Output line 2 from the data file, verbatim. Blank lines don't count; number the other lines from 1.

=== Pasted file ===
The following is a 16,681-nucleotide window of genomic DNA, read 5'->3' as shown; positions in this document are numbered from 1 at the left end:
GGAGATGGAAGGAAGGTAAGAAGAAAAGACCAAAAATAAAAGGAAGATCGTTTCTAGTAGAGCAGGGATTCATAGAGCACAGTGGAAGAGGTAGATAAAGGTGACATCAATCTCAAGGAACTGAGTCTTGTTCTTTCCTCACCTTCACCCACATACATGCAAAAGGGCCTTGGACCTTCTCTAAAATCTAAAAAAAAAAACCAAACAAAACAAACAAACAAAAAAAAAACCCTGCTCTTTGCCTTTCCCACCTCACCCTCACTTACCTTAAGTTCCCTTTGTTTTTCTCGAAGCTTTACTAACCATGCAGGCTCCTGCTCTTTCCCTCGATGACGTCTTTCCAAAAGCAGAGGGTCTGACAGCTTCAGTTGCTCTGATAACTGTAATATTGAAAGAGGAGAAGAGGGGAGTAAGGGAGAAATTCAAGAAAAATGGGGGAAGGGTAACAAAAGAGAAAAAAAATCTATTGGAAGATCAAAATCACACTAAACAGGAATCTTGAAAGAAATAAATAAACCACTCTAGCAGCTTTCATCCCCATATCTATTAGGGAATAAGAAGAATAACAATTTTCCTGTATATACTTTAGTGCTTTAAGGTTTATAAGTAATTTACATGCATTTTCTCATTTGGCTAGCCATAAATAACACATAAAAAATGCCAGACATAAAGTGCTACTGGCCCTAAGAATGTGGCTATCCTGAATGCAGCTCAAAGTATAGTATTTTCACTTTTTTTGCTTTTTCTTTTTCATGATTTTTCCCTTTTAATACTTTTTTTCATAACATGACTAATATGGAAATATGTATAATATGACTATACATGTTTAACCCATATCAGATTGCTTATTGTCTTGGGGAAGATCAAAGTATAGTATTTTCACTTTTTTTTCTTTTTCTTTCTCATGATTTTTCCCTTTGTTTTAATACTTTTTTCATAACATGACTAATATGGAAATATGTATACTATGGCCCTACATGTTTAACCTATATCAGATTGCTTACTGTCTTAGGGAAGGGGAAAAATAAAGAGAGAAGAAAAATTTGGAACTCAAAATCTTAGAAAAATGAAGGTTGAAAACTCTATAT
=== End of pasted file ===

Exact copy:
GGAGATGGAAGGAAGGTAAGAAGAAAAGACCAAAAATAAAAGGAAGATCGTTTCTAGTAGAGCAGGGATTCATAGAGCACAGTGGAAGAGGTAGATAAAGGTGACATCAATCTCAAGGAACTGAGTCTTGTTCTTTCCTCACCTTCACCCACATACATGCAAAAGGGCCTTGGACCTTCTCTAAAATCTAAAAAAAAAAACCAAACAAAACAAACAAACAAAAAAAAAACCCTGCTCTTTGCCTTTCCCACCTCACCCTCACTTACCTTAAGTTCCCTTTGTTTTTCTCGAAGCTTTACTAACCATGCAGGCTCCTGCTCTTTCCCTCGATGACGTCTTTCCAAAAGCAGAGGGTCTGACAGCTTCAGTTGCTCTGATAACTGTAATATTGAAAGAGGAGAAGAGGGGAGTAAGGGAGAAATTCAAGAAAAATGGGGGAAGGGTAACAAAAGAGAAAAAAAATCTATTGGAAGATCAAAATCACACTAAACAGGAATCTTGAAAGAAATAAATAAACCACTCTAGCAGCTTTCATCCCCATATCTATTAGGGAATAAGAAGAATAACAATTTTCCTGTATATACTTTAGTGCTTTAAGGTTTATAAGTAATTTACATGCATTTTCTCATTTGGCTAGCCATAAATAACACATAAAAAATGCCAGACATAAAGTGCTACTGGCCCTAAGAATGTGGCTATCCTGAATGCAGCTCAAAGTATAGTATTTTCACTTTTTTTGCTTTTTCTTTTTCATGATTTTTCCCTTTTAATACTTTTTTTCATAACATGACTAATATGGAAATATGTATAATATGACTATACATGTTTAACCCATATCAGATTGCTTATTGTCTTGGGGAAGATCAAAGTATAGTATTTTCACTTTTTTTTCTTTTTCTTTCTCATGATTTTTCCCTTTGTTTTAATACTTTTTTCATAACATGACTAATATGGAAATATGTATACTATGGCCCTACATGTTTAACCTATATCAGATTGCTTACTGTCTTAGGGAAGGGGAAAAATAAAGAGAGAAGAAAAATTTGGAACTCAAAATCTTAGAAAAATGAAGGTTGAAAACTCTATAT